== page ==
CALAIS, Maine — The process to bring a $1 billion liquefied natural gas facility to the city is moving along quickly this summer, with a series of public hearings set before the Calais Planning Board and the Maine Board of Environmental Protection.
“The process seems to be moving quite smoothly,” City Manager Diane Barnes said Monday.
City planners will hold a public hearing on the project’s site plan beginning at 6 p.m. Monday, July 12, at Unobskey College on Main Street.
The Calais LNG project, estimated to cost $800 million to $1 billion, is proposed for the Red Beach section of Calais, south of the city on a 330-acre site that features 2,800 feet of shoreline along the deep-water banks of the St. Croix River and Passamaquoddy Bay.
Calais LNG is in the permit process with the Federal Energy Regulatory Commission and, in late January 2010, filed its permits with the Maine Department of Environmental Protection.
The BEP has set a series of public hearings for July to allow testimony from Calais LNG, the public and intervenors, a legal term for parties with interests in the proceedings.
Some of the intervenors expected to provide testimony at the first hearing — scheduled for 8:30 a.m. Monday, July 19, at Calais High School — include the city of Calais, Maine State Chamber of Commerce, Save Passamaquoddy Bay, Conservation Law Foundation, Sierra Club, Downeast LNG, the National Park Service and the Roosevelt Campobello International Park Commission.
If necessary, that hearing will be continued throughout the week until Friday, July 21. The entire hearing is open to the public.
BEP has set another session for 6:30 p.m. Tuesday, July 20, at Calais High School to accept testimony from the general public. A second hearing for the general public will be at 6:30 p.m. Thursday, July 22, at a site yet to be selected.
Comments also may be submitted in writing and must be received by July 23, at which time the record will be closed. For more information about these hearings, contact Becky Blais of the BEP at 446-2564.
In May, the City Council amended the town’s comprehensive plan and land use regulations and created a marine industry zone that would allow siting LNG facilities. Barnes said the zone was not specific to the Calais LNG project, but would allow such projects to move ahead.
City Council, which has openly supported the Calais LNG project, approved the changes. City officials feel that not only would Calais LNG bring economic revival to the city, but that could create spin-off businesses that would provide jobs and revenue.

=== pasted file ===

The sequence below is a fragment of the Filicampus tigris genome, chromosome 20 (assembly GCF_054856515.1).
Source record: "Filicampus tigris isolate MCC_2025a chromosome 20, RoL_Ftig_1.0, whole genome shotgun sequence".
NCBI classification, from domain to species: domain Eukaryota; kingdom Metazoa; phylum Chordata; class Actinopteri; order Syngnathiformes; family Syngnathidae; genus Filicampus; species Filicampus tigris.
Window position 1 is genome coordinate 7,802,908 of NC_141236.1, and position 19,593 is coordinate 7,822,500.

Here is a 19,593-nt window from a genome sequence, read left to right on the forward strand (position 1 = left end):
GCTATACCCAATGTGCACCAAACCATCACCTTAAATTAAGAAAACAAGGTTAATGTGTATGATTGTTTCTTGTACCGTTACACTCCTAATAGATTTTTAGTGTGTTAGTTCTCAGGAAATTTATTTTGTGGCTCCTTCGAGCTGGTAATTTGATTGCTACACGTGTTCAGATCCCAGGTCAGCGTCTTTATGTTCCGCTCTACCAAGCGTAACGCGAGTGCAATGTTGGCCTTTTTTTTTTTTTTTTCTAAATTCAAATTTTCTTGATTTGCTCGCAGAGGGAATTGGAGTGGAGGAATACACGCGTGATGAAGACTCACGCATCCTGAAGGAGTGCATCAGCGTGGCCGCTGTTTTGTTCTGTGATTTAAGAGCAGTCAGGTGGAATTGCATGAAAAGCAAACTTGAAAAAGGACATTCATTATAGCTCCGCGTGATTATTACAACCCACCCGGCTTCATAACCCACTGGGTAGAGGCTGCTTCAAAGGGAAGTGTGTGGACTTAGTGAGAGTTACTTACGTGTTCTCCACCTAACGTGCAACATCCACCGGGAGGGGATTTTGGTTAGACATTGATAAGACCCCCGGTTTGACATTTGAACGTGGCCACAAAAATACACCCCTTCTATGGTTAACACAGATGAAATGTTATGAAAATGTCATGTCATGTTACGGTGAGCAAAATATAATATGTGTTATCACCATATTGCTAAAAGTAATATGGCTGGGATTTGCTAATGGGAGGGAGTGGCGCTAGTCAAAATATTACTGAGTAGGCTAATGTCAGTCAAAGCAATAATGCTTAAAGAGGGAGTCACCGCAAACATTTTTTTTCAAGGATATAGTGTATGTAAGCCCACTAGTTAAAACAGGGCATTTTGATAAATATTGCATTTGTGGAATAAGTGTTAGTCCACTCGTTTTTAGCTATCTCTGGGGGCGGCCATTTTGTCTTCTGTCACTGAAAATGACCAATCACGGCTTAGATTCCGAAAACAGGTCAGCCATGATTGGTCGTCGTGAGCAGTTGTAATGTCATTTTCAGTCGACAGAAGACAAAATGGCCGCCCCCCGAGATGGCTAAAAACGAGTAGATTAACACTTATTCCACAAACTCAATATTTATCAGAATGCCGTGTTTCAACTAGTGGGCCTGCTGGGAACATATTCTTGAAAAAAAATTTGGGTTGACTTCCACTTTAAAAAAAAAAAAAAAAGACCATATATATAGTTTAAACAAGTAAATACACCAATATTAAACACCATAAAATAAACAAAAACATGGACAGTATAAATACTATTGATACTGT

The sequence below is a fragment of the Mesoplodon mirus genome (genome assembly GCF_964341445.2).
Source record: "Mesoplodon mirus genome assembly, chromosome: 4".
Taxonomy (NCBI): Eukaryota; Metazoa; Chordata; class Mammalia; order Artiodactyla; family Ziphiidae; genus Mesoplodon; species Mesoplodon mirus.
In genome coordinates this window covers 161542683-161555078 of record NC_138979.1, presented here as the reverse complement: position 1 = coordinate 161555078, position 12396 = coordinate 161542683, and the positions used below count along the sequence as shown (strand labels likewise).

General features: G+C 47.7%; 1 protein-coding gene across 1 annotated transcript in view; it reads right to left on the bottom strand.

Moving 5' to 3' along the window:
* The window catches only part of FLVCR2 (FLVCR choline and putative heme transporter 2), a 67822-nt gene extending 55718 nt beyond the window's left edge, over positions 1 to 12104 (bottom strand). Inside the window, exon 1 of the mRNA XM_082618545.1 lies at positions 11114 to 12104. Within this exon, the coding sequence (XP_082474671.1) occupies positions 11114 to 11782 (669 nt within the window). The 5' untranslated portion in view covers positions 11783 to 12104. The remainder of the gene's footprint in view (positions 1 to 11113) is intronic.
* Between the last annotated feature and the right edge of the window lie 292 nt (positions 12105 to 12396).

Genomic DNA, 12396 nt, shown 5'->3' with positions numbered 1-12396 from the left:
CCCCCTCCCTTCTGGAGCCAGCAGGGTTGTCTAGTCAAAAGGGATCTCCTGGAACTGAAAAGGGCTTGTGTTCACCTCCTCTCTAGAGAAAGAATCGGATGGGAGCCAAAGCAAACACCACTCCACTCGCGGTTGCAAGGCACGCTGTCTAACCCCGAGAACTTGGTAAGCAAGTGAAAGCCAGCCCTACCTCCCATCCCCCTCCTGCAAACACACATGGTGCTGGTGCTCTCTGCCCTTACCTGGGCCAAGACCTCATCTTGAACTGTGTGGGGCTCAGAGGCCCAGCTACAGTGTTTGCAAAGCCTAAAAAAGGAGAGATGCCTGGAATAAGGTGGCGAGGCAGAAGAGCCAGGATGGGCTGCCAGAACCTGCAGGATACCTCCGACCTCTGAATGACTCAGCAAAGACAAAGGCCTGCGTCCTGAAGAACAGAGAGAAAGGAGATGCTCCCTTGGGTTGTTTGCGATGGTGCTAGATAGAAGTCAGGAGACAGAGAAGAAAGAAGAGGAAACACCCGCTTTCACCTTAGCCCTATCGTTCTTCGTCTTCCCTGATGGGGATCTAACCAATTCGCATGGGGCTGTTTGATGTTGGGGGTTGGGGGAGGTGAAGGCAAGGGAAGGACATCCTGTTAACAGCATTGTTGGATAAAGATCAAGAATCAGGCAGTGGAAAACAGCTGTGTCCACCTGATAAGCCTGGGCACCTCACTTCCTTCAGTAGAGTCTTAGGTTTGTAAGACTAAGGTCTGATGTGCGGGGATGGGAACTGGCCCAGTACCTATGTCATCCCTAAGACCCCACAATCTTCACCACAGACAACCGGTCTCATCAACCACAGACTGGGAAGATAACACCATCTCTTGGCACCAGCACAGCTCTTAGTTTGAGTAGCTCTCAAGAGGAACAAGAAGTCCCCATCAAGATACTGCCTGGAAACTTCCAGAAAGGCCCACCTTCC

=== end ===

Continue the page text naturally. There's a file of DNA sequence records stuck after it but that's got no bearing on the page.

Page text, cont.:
Opponents of the project have a different view. Robert Godfrey of Eastport, a spokesman for the anti-LNG group Save Passamaquoddy Bay, said his group would be watching the process closely.
“It is a long and tedious one, but one that is necessary,” he said Monday. “Our concern is that everything is done properly.”
Save Passamaquoddy Bay has been against siting any LNG facility on that body of water, and Godfrey said an example of the difficulty of following such a proposal recently became clear to him.
“I filed a request with FERC 11 months ago to be updated,” he said. “I just got the information last month. This is one of the reasons we are watching carefully.”
Meanwhile, representatives from Calais LNG have begun sharing data with the mapping team from the National Oceanic and Atmospheric Administration, which is conducting a federal mapping project of the Bay of Fundy and Cobscook Bay.
As part of the permitting process for the approval of an LNG terminal, Calais LNG has been conducting its own research of waterway navigation over the last several months.
“We have obtained a lot of useful data, and we thought it made perfect sense to share that information to assist NOAA with their own mapping effort,” said Ian Emery, development manager of the Calais LNG project. “To us, it made no sense for the federal government to spend time and money since we already had a lot of the information.”
NOAA Commander Lawrence Krepps said the assistance provided by Calais LNG will save significant time and money.
“Every once in a while we get lucky and are able to benefit from resources provided by the private sector,” Krepps said. “The assistance of Calais LNG is very much appreciated and saves us valuable resources.”